Long Deep Breathing/Natural Breathing
Long Deep Breathing/Natural Breathing is a basic of Kundalini Yoga. There is a video on the page and written directions on how to do this breath. It can relax and calm you, re-tune and reset your brain so that correct decisions will flow automatically in a crisis situation, regulate the body's pH, reduce and prevent toxic buildup, cleanse the blood, and give capacity to control your negativity and emotions.
Note: The Breath comes from below the ribcage with the movement of the Diaphragm.
Close eyes and focus at brow point for this yoga exercise.
How to do it:
Sit in a comfortable seated posture. Extend the spine by relaxing it upwards rather than arching the spine and tighten it when cued to straighten the spine. Create the infrastructure for the Breath to move in and out. This whole breath is done very slowly and consciously. Inhale and exhale through the nose .
Long Deep Breathing uses the full capacity of the lungs by utilizing the three chambers of the lungs: abdominal or lower, chest or middle, clavicular or upper. Begin the inhale with an Abdominal Breath. Then add the Chest Breath and finish with a Clavicular Breath. All three are done in a smooth motion.
Start the exhale by relaxing the clavicle, then slowly emptying the chest. Finally, pull in the abdomen to force out any remaining air. Breathe through the nose.
Continue for 26 breaths, or 3 – 31 minutes.
Start by moving the abdomen, then expanding the chest in all directions, and finally lifting the upper ribs and clavicle. The exhale is the reverse: first the upper deflates, then the middle, and finally the abdomen pulls in and up, as the Navel Point pulls back up and toward the spine.
To learn LDB, practice by separating the three parts of the breath. Sit straight on the floor, in a chair, or lie on the back. (It is helpful for beginners to start out on the back.) Initially have the left hand on the belly, right hand on the chest to feel the movement of the diaphragm.
Let the breath relax to a normal pace and depth. Bring your attention to the Navel Point area. Take a slow deep breath by letting the belly relax and expand. As you exhale, gently pull the navel in and up toward the spine. Keep the chest relaxed. Focus on breathing entirely with the lower abdomen.
The diaphragm muscle separates the chest and thoracic cavity from the abdominal cavity and intestines. The diaphragm is a sheet of muscle that is normally in a dome shape. As you relax the diaphragm and extend the belly, the dome flattens and extra space is created to expand the lungs above it. When you exhale, the dome is re-created and the air from the lower lungs is pushed up and out. This pushing allows a portion of the lower lungs to be used efficiently.
Place one hand on the Navel Point and one on the center of the chest. On the inhale, raise the hand on the navel toward the ceiling. On the exhale lower it steadily. With your hand, monitor the chest to stay still and relaxed. Very soon you will notice all the muscles involved in this motion.
Sit straight and keep the diaphragm still. Do not let the abdomen extend. Inhale slowly using the chest muscles. The chest expands by using the intercostal muscles between the ribs. Do this slowly and focus on the sensation of expansion. Exhale completely but do not use the abdomen. Compare the depth and volume of this breath with the isolated abdominal breath. If you place your hands on the top and bottom parts of the ribs you can feel how the bottom ribs move more than the top ones. They are the floating ribs and are not as fixed as the upper ones are to the sternum. So much of the contribution of the ribs and intercostal muscles comes from an expansion out to the sides of the lower ribs.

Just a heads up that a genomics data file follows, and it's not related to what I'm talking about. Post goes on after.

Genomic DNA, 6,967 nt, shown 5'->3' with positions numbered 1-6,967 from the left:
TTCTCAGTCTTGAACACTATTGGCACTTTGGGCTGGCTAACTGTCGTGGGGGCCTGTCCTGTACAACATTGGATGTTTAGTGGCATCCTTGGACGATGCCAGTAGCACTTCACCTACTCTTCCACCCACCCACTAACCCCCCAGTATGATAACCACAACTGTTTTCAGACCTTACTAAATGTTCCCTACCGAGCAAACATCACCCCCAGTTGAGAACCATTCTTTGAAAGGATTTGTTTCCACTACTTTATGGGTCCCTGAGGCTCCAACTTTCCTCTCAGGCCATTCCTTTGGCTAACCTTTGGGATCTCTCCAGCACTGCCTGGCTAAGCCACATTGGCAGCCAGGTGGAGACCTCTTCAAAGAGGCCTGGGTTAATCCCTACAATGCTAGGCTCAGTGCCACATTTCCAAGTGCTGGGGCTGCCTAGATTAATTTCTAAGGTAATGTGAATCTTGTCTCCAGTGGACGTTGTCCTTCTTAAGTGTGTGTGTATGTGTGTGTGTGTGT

Sit straight. Contract the navel in and keep the abdomen tight. Lift the chest without inhaling. Now inhale slowly by expanding the shoulders and the collarbone. Exhale as you keep the chest lifted.
Putting the parts together: Each part of the breath expansion is distinct. If all three are combined, you have a complete Long Deep Breath.
Begin the inhale with an Abdominal Breath. Then add the Chest Breath and finish with a Clavicular Breath. All three are done in a smooth motion.
Start the exhale by relaxing the clavicle, then slowly emptying the chest. Finally, pull in the abdomen to force out any remaining air.
Excerpt from The Aquarian Teacher: KRI International Teacher Training Level 1 Textbook
What Long Deep Breathing Will Do for You
Relax and calm you
This relaxation is of an active rather than a passive kind. It will re-tune and reset your brain so that correct decisions will flow automatically in a crisis situation.
Filling of the lungs to capacity will feed your electro-magnetic field. Revitalizing and re-adjusting your magnetic field will make you less liable to fall victim to accidents, sickness and negativity.
Pump the spinal fluid to the brain, giving greater energy
Regulate the body's pH (acid/alkalinity), which affects your ability to handle a stressful situation
Reduce and prevent toxic buildup caused by not clearing the mucous linings of the small air sacs (alveoli) of the the lungs
Stimulate the production of chemicals (endorphins) in the brain, which eliminate the tendency to depression.
Cleanse the blood
Energize, give greater alertness and awareness due to the life force (prana) in oxygen.
Give clarity, cool-headedness, and positivity
Aid in releasing blockages in meridian energy flow
Activate and cleanse nerve channels
Aid in speeding up healing, emotional and physical
Aids in breaking subconscious undesirable habit patterns and addictions
Reduce insecurity and fear
Rechannel previous mental conditioning on pain so as to reduce or eliminate pain (as, for example, in childbirth).
Restore the aura
Give capacity to control your negativity and emotions
As the lung capacity increases, the pituitary gland will begin to secrete and the intuitional power of the mind will begin to develop.